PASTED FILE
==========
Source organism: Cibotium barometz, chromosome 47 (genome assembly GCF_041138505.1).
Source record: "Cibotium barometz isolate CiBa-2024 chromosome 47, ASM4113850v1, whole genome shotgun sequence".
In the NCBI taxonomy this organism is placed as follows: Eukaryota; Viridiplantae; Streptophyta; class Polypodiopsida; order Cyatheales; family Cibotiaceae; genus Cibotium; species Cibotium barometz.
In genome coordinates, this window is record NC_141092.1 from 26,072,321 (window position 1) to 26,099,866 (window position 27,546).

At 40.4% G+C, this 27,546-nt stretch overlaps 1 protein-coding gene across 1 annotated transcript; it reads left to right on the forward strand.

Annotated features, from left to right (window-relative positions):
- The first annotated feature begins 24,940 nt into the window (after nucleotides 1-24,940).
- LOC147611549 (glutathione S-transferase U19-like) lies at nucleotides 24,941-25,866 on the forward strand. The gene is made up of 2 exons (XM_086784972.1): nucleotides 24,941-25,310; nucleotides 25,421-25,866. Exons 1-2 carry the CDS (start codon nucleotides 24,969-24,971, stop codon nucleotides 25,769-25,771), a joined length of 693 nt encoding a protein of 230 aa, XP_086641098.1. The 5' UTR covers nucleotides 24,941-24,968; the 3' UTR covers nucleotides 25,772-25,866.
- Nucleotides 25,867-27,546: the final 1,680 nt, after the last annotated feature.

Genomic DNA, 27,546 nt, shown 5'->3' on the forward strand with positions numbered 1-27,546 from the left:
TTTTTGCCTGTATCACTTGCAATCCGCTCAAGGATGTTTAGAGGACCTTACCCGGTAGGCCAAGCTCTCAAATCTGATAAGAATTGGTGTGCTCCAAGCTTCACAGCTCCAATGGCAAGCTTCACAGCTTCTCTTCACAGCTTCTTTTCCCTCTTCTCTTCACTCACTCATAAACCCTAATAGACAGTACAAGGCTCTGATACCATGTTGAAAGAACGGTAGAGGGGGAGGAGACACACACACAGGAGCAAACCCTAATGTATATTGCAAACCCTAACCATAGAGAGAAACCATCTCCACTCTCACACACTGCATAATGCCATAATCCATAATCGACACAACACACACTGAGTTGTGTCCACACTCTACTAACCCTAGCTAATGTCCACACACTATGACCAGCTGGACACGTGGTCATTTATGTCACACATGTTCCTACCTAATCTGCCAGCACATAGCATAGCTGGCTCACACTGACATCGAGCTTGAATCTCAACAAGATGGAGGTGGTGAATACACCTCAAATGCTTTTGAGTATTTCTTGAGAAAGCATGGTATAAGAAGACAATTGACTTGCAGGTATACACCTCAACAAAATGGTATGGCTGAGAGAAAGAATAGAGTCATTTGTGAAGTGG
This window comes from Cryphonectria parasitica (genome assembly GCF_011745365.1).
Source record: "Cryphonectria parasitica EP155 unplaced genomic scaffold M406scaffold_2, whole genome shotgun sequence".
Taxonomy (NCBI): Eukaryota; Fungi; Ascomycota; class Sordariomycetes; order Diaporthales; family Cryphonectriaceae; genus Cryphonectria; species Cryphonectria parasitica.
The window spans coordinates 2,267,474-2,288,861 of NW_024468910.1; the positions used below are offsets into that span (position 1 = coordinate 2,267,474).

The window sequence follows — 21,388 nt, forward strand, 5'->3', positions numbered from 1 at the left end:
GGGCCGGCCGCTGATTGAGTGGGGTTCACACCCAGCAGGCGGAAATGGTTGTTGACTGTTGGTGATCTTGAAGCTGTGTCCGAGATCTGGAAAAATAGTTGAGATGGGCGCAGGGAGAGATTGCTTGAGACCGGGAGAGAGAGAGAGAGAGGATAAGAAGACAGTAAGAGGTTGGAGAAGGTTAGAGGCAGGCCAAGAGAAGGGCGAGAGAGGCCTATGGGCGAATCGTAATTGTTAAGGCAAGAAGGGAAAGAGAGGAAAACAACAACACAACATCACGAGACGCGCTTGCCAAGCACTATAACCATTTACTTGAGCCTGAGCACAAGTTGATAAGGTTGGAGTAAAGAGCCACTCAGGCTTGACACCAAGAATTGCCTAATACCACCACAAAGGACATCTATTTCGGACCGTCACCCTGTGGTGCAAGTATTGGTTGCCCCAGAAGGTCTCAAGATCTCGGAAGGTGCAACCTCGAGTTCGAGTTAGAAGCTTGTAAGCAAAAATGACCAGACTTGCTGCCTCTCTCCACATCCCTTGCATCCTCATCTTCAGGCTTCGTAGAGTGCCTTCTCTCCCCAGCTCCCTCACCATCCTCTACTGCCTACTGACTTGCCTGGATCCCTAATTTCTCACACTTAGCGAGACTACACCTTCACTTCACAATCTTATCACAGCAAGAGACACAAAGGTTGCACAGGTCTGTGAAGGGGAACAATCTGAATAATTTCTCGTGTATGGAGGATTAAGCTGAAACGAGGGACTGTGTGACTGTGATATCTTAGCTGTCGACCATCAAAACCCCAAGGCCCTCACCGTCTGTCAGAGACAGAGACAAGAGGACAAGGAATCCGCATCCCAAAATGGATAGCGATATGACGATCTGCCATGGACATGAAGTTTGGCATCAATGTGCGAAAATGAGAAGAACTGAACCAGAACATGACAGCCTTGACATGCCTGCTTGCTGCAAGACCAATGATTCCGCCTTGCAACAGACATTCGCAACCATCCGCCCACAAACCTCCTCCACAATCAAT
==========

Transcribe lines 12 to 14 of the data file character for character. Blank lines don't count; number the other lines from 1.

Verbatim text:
This window comes from Cryphonectria parasitica (genome assembly GCF_011745365.1).
Source record: "Cryphonectria parasitica EP155 unplaced genomic scaffold M406scaffold_2, whole genome shotgun sequence".
Taxonomy (NCBI): Eukaryota; Fungi; Ascomycota; class Sordariomycetes; order Diaporthales; family Cryphonectriaceae; genus Cryphonectria; species Cryphonectria parasitica.